Thing 15: Emerging Tech Trends (2016-2017)

When I selected this “Thing,” I expected a list of futuristic apps or specific programs or skills that young students would be required to know.  Instead, it was a collection of articles with a focus on the big picture, broader ideas and concepts that will improve student learning and functionality in the future.  How to teach them to learn efficiently in the midst of a changing technological environment.

In Idea Watch by Carolyn Foote, I especially liked the concepts of “Fast-Casual” and “Fusing.”  I’m not sure that “Fast-Casual” would work in an elementary environment as schedules are so tight and students do have as much free time as they would in a high school environment to “hang-out” or make independent choices about their time.  “Fusing” is exactly what I need to do on a daily basis in our school in order to keep this space and the activities in it relevant.  I am always seeking that digital overlap with classroom curriculum in order to make our time in the library valuable.  I liked Foote’s idea about a Yoga-space in the library.

In What Technology Will Look Like in 5 Years by Diomedes Kastanis, I was impressed with the futuristic tools described and predicted for 2020.  I appreciate the idea of glocal where we won’t even own our own cars or other items because it can be shared.  Or employees will work within miles of their office because everything will be regionalized.  This article was entertaining and really just broadened my mind to the things that will be available in five years.  In terms of education, I think the take away is that more and more things will be shared.  Including information students use to learn and the products they create.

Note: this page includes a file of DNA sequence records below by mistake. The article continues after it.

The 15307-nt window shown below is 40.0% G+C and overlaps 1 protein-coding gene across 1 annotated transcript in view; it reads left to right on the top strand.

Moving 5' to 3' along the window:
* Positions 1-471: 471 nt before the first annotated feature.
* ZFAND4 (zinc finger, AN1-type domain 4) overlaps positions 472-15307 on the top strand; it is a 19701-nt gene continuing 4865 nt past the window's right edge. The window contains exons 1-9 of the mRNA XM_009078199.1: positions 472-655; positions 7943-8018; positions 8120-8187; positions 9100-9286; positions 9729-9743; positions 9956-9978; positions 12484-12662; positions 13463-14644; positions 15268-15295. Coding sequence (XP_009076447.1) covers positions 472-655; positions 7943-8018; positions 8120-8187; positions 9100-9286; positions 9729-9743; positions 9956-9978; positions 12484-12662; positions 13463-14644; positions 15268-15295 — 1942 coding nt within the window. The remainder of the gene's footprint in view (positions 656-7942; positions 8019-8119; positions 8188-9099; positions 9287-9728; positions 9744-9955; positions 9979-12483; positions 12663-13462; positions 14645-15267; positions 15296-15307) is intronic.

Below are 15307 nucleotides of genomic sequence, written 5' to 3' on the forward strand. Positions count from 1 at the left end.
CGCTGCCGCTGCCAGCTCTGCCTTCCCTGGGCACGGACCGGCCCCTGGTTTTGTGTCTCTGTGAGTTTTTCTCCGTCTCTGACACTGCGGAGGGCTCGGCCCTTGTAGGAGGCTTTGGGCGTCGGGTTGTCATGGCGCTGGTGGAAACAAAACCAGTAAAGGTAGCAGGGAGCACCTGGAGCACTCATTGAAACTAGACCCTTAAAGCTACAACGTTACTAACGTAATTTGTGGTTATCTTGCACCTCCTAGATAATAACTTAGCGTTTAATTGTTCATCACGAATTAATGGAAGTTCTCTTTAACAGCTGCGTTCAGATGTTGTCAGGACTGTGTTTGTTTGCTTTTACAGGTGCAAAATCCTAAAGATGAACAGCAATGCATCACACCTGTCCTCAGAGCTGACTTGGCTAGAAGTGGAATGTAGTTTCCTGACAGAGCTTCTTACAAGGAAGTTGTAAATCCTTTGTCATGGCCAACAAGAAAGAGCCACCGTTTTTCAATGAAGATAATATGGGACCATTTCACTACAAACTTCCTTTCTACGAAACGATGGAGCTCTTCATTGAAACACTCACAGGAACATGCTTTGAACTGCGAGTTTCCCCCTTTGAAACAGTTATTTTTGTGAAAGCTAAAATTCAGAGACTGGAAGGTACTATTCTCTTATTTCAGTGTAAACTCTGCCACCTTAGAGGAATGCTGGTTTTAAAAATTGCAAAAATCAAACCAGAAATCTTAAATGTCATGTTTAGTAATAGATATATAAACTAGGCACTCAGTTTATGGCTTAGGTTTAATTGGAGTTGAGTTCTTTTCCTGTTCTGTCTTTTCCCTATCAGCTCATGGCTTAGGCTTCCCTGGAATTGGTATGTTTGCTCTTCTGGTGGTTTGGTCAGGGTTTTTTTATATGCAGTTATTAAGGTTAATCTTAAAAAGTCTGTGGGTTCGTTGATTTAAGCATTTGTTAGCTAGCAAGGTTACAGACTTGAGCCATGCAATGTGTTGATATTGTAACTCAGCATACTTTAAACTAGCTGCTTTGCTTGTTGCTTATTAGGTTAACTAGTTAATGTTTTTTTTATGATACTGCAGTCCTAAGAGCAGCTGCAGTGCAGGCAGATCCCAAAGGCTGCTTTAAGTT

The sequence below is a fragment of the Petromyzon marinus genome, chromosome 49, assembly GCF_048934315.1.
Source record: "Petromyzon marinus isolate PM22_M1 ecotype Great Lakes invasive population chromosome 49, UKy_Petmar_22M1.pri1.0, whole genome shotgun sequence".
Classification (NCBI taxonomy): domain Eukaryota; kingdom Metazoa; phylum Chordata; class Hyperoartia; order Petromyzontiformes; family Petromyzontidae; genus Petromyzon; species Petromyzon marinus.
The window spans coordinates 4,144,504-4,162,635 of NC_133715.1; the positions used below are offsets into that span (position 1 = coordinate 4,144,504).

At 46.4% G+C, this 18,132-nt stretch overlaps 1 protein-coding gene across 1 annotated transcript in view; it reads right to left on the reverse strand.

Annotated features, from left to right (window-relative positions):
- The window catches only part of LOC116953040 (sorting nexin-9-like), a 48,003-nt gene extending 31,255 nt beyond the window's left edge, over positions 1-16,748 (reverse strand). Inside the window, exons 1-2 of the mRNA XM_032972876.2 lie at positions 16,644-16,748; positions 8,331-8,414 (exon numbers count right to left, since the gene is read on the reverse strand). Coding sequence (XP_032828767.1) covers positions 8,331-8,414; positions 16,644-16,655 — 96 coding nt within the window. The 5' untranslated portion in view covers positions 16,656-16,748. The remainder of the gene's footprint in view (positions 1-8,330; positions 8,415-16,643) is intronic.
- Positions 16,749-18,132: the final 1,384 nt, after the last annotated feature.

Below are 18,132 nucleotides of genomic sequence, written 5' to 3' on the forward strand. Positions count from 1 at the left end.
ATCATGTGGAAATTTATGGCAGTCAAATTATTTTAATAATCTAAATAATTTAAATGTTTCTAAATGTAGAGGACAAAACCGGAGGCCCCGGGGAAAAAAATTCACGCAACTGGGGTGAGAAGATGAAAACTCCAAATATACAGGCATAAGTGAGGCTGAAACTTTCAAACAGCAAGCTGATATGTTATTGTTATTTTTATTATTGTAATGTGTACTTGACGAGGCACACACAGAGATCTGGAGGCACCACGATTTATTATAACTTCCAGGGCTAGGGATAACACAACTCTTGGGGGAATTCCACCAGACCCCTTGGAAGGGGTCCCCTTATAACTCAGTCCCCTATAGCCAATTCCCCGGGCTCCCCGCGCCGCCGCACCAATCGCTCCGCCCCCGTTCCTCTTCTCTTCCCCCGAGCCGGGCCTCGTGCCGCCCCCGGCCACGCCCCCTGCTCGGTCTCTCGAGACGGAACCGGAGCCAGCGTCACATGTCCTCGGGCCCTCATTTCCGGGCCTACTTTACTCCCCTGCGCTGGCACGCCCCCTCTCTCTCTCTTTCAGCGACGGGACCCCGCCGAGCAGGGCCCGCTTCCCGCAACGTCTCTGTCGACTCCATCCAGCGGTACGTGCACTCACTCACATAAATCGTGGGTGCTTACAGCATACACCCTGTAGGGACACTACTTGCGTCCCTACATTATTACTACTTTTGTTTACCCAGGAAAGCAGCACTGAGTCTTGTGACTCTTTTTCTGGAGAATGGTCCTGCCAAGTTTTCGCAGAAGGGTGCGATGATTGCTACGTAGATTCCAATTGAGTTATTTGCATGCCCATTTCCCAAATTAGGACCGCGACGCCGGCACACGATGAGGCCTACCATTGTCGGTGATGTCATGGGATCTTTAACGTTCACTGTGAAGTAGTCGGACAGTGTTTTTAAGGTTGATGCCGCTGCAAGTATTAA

What Does the Next-Generation School Library Look Like by Luba Vangelova was an inspiring article.  It made me feel better about my own noisy space.  I have the same opinion about attitude and expectation.  I am always trying to make the library feel like an open, shared space.  Students are welcome anytime, though not every teacher utilizes this policy.

I think the most important article listed is The NMC Horizon Report. It maps out various trends and offers ideas for policy making and laying the groundwork for successful integration of technology into school environments.  Below is an image taken from page 6 of the 2016 K-12 Horizon Report:


I find this graphic really useful.  The mid-term trends of collaborative learning and deeper learning approaches point out that these interpersonal skills remain relevant if not even more important as we move further into the technology age.

In the Averill Park school district we are foraging into new territory as we begin the early stages of creating a district wide technology policy.  I will use this “Thing” to support my contributions to the creation of the policy.  In my own library, I look forward to a gradual change in the physical space from desks, chairs, and desktop computers to a more fluid space including bean bag chairs, laptop computers or personal devices, and open space where students can gather in small groups to collaborate.  I look forward to integrating the technology changes of 2020 into our elementary library here.


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